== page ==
Current advisor: Rotating in the lab of Todd A. Fehniger, MD, PhD
Undergraduate university: University of Maryland – College Park
During my first research rotation, I worked in the lab of Dr. David DeNardo. The focus of my project was to improve an in vitro organoid proliferation assay for Pancreatic Ductal Adenocarcinoma (PDAC). Patients with PDAC have one of the highest mortality rates among all cancer types with a 5-year survival rate of approximately 7.1%. This is due to PDAC’s highly fibro-inflammatory microenvironment and resistance to chemotherapy, radiation therapy, and immunotherapy. To address this, the DeNardo lab is investigating different therapies in combination that target the highly fibrotic tumor microenvironment. Specifically, an inhibitor against Focal Adhesion Kinase (FAK) in conjunction with Radiation Therapy (RT) has proven effective in diminishing the proliferation of PDAC cells and stabilizing disease progression. These studies were conducted in vitro using PDAC organoids as well as in vivo in a PDAC mouse model. Unfortunately, since PDAC cells proliferate quite rapidly, one of the in vitro proliferation assays based on Ki-67 expression showed close to 100% proliferation in all treatment conditions. Since Ki-67 labels all cells that have proliferated in the last 24-hours, we decided to use the proliferation marker BrdU that only labels cells that have undergone the S phase of the cell cycle. This would result in the labeling of fewer cells and thus improve the chances of detecting a difference in cell proliferation between treatment conditions if present. During my research rotation, I tested a new BrdU antibody and stained PDAC organoids via immunohistochemistry. I was able to optimize the BrdU staining conditions using ex vivo PDAC tumors and worked to optimize the staining with PDAC organoids which will allow for testing cell proliferation under the therapeutic treatment conditions.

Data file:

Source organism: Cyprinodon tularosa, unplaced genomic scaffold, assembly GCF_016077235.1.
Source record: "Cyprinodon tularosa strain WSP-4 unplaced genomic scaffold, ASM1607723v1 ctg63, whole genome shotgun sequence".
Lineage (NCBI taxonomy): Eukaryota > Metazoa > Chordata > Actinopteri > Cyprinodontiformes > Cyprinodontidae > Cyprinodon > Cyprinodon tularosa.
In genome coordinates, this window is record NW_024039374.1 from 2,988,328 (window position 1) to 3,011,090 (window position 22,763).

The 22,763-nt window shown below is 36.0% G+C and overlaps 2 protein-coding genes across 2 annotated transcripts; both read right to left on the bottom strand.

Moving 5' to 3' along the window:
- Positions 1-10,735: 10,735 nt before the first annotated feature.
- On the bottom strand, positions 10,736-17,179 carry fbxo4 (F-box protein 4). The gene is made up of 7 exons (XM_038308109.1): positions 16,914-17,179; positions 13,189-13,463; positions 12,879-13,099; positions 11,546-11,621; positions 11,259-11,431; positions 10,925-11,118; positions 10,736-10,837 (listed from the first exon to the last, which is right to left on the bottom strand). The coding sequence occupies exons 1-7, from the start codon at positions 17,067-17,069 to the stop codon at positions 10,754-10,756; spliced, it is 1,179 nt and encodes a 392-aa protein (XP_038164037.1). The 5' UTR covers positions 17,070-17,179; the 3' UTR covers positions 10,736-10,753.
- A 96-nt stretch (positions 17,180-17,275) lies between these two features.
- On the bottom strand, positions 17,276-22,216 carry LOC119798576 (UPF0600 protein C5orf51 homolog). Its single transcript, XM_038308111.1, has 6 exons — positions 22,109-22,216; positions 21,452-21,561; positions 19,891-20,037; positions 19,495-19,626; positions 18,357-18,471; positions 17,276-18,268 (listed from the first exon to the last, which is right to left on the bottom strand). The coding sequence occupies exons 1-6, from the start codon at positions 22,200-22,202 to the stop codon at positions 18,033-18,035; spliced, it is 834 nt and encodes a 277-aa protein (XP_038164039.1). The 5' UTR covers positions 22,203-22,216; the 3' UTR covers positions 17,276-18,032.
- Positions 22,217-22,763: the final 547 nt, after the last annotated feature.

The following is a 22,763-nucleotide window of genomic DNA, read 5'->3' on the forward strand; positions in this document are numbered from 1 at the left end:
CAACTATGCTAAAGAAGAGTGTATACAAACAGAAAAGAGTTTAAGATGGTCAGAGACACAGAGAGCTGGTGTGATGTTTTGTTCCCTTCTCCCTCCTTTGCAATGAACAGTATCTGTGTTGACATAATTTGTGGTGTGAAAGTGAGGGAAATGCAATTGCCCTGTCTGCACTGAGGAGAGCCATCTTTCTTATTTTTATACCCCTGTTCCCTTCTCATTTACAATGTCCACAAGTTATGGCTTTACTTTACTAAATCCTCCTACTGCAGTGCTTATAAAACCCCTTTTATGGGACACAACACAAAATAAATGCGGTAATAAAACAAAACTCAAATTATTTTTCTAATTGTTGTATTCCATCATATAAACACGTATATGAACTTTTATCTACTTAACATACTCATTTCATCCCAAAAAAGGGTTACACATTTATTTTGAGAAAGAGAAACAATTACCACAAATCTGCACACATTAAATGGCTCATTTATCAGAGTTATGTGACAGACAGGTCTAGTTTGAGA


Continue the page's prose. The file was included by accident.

During my second research rotation, I worked in the lab of Dr. Carl DeSelm studying Chimeric Antigen Receptors. Chimeric Antigen Receptors (CAR) have revolutionized our ability to harness the immune system to recognize and target tumor cells. Empowering cells of our innate immune system such as macrophages with a CAR will allow them to phagocytose and initiate an immune response against heterogenous tumors. During my lab rotation, I tested the efficacy of CAR-macrophages against tumor cells. Specifically, I studied whether these CAR-macrophages are able to recognize a surface antigen expressed on a mouse sarcoma tumor cell line and upregulate expression of CD40 ligand upon activation. Upregulation of CD40L would promote a more robust immune response. I conducted these experiments by first differentiating CD40L-CAR HoxB8 stem cells into macrophages using MCSF and then co-culturing them with the tumor cell line. Tumor cell proliferation, CAR-macrophage activation, as well as M2 macrophage repolarization were analyzed via flow cytometry. Additionally, live cell imaging and lattice light-sheet imaging was used to determine whether there is direct tumor cell killing and to visualize the cell-cell interactions.